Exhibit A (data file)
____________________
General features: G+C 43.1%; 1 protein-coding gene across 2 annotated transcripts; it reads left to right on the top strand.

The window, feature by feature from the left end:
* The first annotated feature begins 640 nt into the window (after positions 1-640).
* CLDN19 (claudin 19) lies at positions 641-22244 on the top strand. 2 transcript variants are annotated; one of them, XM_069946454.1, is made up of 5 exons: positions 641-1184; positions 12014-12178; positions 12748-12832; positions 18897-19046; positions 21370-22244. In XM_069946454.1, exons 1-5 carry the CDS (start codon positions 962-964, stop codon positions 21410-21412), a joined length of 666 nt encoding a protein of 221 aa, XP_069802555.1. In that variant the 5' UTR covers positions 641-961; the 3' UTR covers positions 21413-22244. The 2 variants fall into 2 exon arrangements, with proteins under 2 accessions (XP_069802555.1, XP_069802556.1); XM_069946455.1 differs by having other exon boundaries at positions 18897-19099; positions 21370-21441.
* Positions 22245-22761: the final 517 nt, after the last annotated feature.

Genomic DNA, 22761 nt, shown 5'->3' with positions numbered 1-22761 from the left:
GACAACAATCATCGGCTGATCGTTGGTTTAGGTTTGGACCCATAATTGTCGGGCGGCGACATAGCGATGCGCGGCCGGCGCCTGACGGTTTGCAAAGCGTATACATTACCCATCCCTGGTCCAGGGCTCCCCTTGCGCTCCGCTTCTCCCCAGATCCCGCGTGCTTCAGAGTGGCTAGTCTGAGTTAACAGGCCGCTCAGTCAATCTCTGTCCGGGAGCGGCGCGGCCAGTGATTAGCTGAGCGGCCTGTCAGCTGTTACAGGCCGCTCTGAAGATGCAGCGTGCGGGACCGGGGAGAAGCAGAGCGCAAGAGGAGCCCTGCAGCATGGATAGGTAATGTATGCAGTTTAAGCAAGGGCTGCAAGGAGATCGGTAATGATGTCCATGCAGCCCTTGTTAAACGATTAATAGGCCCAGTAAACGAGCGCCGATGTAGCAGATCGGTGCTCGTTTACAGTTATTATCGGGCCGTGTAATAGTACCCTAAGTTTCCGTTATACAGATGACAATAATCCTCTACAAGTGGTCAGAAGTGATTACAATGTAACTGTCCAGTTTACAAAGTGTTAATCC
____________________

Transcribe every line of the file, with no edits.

General features: G+C 43.1%; 1 protein-coding gene across 2 annotated transcripts; it reads left to right on the top strand.

The window, feature by feature from the left end:
* The first annotated feature begins 640 nt into the window (after positions 1-640).
* CLDN19 (claudin 19) lies at positions 641-22244 on the top strand. 2 transcript variants are annotated; one of them, XM_069946454.1, is made up of 5 exons: positions 641-1184; positions 12014-12178; positions 12748-12832; positions 18897-19046; positions 21370-22244. In XM_069946454.1, exons 1-5 carry the CDS (start codon positions 962-964, stop codon positions 21410-21412), a joined length of 666 nt encoding a protein of 221 aa, XP_069802555.1. In that variant the 5' UTR covers positions 641-961; the 3' UTR covers positions 21413-22244. The 2 variants fall into 2 exon arrangements, with proteins under 2 accessions (XP_069802555.1, XP_069802556.1); XM_069946455.1 differs by having other exon boundaries at positions 18897-19099; positions 21370-21441.
* Positions 22245-22761: the final 517 nt, after the last annotated feature.

Genomic DNA, 22761 nt, shown 5'->3' with positions numbered 1-22761 from the left:
GACAACAATCATCGGCTGATCGTTGGTTTAGGTTTGGACCCATAATTGTCGGGCGGCGACATAGCGATGCGCGGCCGGCGCCTGACGGTTTGCAAAGCGTATACATTACCCATCCCTGGTCCAGGGCTCCCCTTGCGCTCCGCTTCTCCCCAGATCCCGCGTGCTTCAGAGTGGCTAGTCTGAGTTAACAGGCCGCTCAGTCAATCTCTGTCCGGGAGCGGCGCGGCCAGTGATTAGCTGAGCGGCCTGTCAGCTGTTACAGGCCGCTCTGAAGATGCAGCGTGCGGGACCGGGGAGAAGCAGAGCGCAAGAGGAGCCCTGCAGCATGGATAGGTAATGTATGCAGTTTAAGCAAGGGCTGCAAGGAGATCGGTAATGATGTCCATGCAGCCCTTGTTAAACGATTAATAGGCCCAGTAAACGAGCGCCGATGTAGCAGATCGGTGCTCGTTTACAGTTATTATCGGGCCGTGTAATAGTACCCTAAGTTTCCGTTATACAGATGACAATAATCCTCTACAAGTGGTCAGAAGTGATTACAATGTAACTGTCCAGTTTACAAAGTGTTAATCC